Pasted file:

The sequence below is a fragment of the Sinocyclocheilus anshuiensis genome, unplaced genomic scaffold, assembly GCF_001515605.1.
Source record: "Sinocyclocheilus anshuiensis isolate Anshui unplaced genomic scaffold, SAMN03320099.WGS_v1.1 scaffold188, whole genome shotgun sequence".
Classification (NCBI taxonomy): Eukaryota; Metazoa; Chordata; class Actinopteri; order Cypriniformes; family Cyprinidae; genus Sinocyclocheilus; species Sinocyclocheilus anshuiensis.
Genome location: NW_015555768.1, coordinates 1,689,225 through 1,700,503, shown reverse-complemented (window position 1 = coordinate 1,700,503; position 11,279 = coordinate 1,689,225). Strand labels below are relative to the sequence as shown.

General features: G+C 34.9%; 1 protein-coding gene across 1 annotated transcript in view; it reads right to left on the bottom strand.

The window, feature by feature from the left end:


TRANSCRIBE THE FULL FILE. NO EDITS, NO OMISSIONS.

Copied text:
The sequence below is a fragment of the Sinocyclocheilus anshuiensis genome, unplaced genomic scaffold, assembly GCF_001515605.1.
Source record: "Sinocyclocheilus anshuiensis isolate Anshui unplaced genomic scaffold, SAMN03320099.WGS_v1.1 scaffold188, whole genome shotgun sequence".
Classification (NCBI taxonomy): Eukaryota; Metazoa; Chordata; class Actinopteri; order Cypriniformes; family Cyprinidae; genus Sinocyclocheilus; species Sinocyclocheilus anshuiensis.
Genome location: NW_015555768.1, coordinates 1,689,225 through 1,700,503, shown reverse-complemented (window position 1 = coordinate 1,700,503; position 11,279 = coordinate 1,689,225). Strand labels below are relative to the sequence as shown.

General features: G+C 34.9%; 1 protein-coding gene across 1 annotated transcript in view; it reads right to left on the bottom strand.

The window, feature by feature from the left end: